In San Diego, California seminar.
By Press release
Rodrigo Bonilla, Press Freedom
Missions Manager, (WAN-IFRA).
An International Media in Danger workshop that brought together journalists working in dangerous situations around the world has concluded that effective government action, solidarity within the media and ethical coverage are the keys to confronting violence and impunity.
Jointly organised by the World Association of Newspapers and News Publishers (WAN-IFRA), ARTICLE 19 Mexico and Central America Office, and the Institute of the Americas, the March 26-29 event titled, "Different Worlds, Similar Threats," gathered 25 experienced journalists from 14 countries in La Jolla, California. The goal is to promote safe reporting and identify measures for reducing the violence and impunity affecting journalists in their respective regions.
Discussions revealed an urgent need for effective government measures to protect practicing journalists worldwide. "Today, in countries like Mexico, Honduras, Pakistan or Russia, journalists face actors and groups ready to kill them, in total impunity, simply for doing their job," said Cynthia Cárdenas, ARTICLE 19 Legal Programme Officer. "Authorities in every country around the world are responsible for guaranteeing journalists' safety and for sanctioning those who attempt to curtail their freedom of expression."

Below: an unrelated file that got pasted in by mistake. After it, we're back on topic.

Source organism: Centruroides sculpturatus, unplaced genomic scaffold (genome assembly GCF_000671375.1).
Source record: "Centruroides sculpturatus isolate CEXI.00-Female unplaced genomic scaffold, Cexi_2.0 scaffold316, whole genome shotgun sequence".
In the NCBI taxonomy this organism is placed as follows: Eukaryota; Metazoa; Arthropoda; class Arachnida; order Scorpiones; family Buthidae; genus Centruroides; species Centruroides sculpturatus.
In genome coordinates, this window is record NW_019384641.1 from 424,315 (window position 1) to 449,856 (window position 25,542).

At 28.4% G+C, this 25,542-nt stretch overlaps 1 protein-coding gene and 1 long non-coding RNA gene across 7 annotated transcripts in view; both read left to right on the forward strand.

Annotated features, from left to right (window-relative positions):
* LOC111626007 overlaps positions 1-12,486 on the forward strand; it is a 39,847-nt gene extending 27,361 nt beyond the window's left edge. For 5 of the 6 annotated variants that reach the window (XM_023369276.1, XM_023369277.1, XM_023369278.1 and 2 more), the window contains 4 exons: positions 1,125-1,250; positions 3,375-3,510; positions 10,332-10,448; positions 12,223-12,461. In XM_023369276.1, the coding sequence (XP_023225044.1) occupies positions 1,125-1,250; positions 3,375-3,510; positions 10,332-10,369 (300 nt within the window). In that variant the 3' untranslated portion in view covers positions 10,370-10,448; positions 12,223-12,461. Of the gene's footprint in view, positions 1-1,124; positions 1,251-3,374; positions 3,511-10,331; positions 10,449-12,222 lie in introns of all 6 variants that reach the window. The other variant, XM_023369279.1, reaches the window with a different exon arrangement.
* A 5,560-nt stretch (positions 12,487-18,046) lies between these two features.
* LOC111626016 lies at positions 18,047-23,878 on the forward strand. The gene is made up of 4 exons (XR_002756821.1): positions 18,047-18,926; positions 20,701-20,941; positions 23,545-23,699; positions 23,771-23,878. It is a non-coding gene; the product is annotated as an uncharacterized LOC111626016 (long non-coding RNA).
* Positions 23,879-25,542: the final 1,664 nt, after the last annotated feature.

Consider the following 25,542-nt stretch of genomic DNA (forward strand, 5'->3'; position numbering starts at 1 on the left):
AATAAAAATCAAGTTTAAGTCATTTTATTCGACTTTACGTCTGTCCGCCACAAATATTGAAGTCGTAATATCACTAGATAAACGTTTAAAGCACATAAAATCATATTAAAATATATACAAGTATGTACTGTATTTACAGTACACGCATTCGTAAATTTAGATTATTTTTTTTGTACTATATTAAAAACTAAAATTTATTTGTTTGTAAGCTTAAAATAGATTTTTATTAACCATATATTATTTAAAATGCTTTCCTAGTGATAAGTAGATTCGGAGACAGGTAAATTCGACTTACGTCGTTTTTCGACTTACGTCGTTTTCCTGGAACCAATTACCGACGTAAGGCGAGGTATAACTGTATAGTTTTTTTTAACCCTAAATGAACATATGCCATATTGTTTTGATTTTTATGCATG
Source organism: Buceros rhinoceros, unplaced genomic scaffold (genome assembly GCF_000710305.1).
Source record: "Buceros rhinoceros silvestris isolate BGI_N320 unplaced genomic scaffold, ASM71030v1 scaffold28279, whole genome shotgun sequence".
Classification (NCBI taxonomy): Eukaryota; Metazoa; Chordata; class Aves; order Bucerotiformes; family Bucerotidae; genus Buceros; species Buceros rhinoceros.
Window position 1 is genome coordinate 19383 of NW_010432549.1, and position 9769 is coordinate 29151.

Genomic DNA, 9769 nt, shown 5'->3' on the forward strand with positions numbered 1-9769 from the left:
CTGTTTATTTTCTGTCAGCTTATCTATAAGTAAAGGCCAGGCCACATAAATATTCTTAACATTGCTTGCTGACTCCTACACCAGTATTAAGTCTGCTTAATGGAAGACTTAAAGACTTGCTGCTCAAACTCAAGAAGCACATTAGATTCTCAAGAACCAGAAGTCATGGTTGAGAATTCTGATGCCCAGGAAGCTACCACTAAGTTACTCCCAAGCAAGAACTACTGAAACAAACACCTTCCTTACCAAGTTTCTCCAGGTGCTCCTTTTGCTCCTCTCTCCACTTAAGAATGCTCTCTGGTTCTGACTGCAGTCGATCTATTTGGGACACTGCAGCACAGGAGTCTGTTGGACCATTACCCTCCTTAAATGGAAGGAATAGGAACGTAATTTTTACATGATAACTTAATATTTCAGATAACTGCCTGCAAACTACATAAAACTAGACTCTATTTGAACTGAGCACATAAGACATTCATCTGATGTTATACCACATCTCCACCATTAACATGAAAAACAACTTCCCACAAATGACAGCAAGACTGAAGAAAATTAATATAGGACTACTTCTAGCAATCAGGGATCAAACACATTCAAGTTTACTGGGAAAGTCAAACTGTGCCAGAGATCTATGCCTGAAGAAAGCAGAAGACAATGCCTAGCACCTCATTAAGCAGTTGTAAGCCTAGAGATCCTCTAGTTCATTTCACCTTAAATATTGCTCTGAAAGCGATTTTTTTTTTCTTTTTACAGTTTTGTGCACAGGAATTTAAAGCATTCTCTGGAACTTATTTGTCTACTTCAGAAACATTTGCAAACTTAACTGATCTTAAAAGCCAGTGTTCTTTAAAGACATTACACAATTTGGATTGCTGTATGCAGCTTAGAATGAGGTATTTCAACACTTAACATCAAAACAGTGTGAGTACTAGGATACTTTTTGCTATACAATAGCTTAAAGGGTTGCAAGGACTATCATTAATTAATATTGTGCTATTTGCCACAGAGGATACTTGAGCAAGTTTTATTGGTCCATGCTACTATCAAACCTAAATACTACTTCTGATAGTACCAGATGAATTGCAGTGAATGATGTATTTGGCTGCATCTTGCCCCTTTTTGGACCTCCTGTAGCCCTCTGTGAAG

In light of the current crisis in Mexico, where a wave of violence sparked by the conflict between organised crime and government forces has cost the lives of dozens of journalists since 2006, participants issued a call for more solidarity within the profession. "Mexican journalism is undergoing one of its darkest periods," said Rodrigo Bonilla, Press Freedom Missions Manager at WAN-IFRA. "Effective mechanisms to promote solidarity and better protection for journalists are urgently needed and should be multiplied within and between each media outlet."
The presentations and workshops revealed that caution and responsibility are particularly important when exercising journalism in violent environments. "We succeeded in creating a space in which journalists were able to analyse the exercise of their profession," said Lynne Walker, Vice President of the Institute of the Americas. "Participants understood that ethical practices and a higher degree of alertness are key practices that need to be promoted within each newsroom."
Prominent journalists including Javier Darío Restrepo (Colombia), Marco Lara Klahr (Mexico), Umar Cheema (Pakistan), Elena Milashina (Russia) and Iqbal Athas (Sri Lanka), attended a range of workshops that addressed safety, legal protection and information security. Delegates also met with journalists from ZETA weekly newspaper during a one-day visit to Tijuana, Mexico, to learn first-hand the dangers facing daily newsgathering in the country.
The "Different Worlds, Similar Threats" workshop was sponsored by the Swedish International Development Cooperation Agency (Sida), Freedom House, USAID and the Latin American Development Bank.
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